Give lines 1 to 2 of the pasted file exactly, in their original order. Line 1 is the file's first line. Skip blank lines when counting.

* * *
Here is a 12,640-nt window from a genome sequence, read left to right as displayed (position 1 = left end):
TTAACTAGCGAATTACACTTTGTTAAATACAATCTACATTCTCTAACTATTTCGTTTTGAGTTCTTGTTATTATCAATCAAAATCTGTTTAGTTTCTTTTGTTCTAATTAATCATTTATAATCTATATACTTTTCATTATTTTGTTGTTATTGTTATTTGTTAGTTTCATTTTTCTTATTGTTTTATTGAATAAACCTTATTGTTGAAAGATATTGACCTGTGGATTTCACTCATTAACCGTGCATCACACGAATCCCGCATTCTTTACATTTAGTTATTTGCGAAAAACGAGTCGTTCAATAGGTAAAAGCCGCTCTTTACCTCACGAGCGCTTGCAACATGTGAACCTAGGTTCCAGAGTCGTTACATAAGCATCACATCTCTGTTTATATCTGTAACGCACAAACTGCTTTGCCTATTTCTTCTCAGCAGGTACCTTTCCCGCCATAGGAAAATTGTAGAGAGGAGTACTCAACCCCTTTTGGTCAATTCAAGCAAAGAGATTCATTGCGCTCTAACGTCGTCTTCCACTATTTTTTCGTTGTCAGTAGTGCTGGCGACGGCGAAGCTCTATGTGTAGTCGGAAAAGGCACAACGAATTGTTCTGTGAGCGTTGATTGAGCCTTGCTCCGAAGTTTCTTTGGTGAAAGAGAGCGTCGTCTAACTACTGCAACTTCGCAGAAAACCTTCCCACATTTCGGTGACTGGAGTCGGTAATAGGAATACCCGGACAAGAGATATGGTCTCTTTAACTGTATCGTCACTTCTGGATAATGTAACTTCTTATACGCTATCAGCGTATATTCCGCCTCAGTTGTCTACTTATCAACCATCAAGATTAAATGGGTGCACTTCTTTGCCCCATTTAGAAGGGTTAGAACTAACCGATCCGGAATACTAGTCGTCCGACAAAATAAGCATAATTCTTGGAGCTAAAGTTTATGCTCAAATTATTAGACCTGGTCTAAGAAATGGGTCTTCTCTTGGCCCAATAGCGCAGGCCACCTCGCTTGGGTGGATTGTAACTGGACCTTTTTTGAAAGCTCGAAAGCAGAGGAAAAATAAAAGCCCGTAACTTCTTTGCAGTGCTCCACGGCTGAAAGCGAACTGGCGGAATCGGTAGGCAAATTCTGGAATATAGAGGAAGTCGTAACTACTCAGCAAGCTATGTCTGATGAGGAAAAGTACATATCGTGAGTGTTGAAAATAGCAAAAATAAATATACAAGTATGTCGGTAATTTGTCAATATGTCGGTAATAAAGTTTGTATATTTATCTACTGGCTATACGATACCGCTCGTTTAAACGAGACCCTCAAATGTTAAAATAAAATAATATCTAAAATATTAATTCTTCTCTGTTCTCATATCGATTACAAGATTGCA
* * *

Here is a 12,640-nt window from a genome sequence, read left to right as displayed (position 1 = left end):
TTAACTAGCGAATTACACTTTGTTAAATACAATCTACATTCTCTAACTATTTCGTTTTGAGTTCTTGTTATTATCAATCAAAATCTGTTTAGTTTCTTTTGTTCTAATTAATCATTTATAATCTATATACTTTTCATTATTTTGTTGTTATTGTTATTTGTTAGTTTCATTTTTCTTATTGTTTTATTGAATAAACCTTATTGTTGAAAGATATTGACCTGTGGATTTCACTCATTAACCGTGCATCACACGAATCCCGCATTCTTTACATTTAGTTATTTGCGAAAAACGAGTCGTTCAATAGGTAAAAGCCGCTCTTTACCTCACGAGCGCTTGCAACATGTGAACCTAGGTTCCAGAGTCGTTACATAAGCATCACATCTCTGTTTATATCTGTAACGCACAAACTGCTTTGCCTATTTCTTCTCAGCAGGTACCTTTCCCGCCATAGGAAAATTGTAGAGAGGAGTACTCAACCCCTTTTGGTCAATTCAAGCAAAGAGATTCATTGCGCTCTAACGTCGTCTTCCACTATTTTTTCGTTGTCAGTAGTGCTGGCGACGGCGAAGCTCTATGTGTAGTCGGAAAAGGCACAACGAATTGTTCTGTGAGCGTTGATTGAGCCTTGCTCCGAAGTTTCTTTGGTGAAAGAGAGCGTCGTCTAACTACTGCAACTTCGCAGAAAACCTTCCCACATTTCGGTGACTGGAGTCGGTAATAGGAATACCCGGACAAGAGATATGGTCTCTTTAACTGTATCGTCACTTCTGGATAATGTAACTTCTTATACGCTATCAGCGTATATTCCGCCTCAGTTGTCTACTTATCAACCATCAAGATTAAATGGGTGCACTTCTTTGCCCCATTTAGAAGGGTTAGAACTAACCGATCCGGAATACTAGTCGTCCGACAAAATAAGCATAATTCTTGGAGCTAAAGTTTATGCTCAAATTATTAGACCTGGTCTAAGAAATGGGTCTTCTCTTGGCCCAATAGCGCAGGCCACCTCGCTTGGGTGGATTGTAACTGGACCTTTTTTGAAAGCTCGAAAGCAGAGGAAAAATAAAAGCCCGTAACTTCTTTGCAGTGCTCCACGGCTGAAAGCGAACTGGCGGAATCGGTAGGCAAATTCTGGAATATAGAGGAAGTCGTAACTACTCAGCAAGCTATGTCTGATGAGGAAAAGTACATATCGTGAGTGTTGAAAATAGCAAAAATAAATATACAAGTATGTCGGTAATTTGTCAATATGTCGGTAATAAAGTTTGTATATTTATCTACTGGCTATACGATACCGCTCGTTTAAACGAGACCCTCAAATGTTAAAATAAAATAATATCTAAAATATTAATTCTTCTCTGTTCTCATATCGATTACAAGATTGCA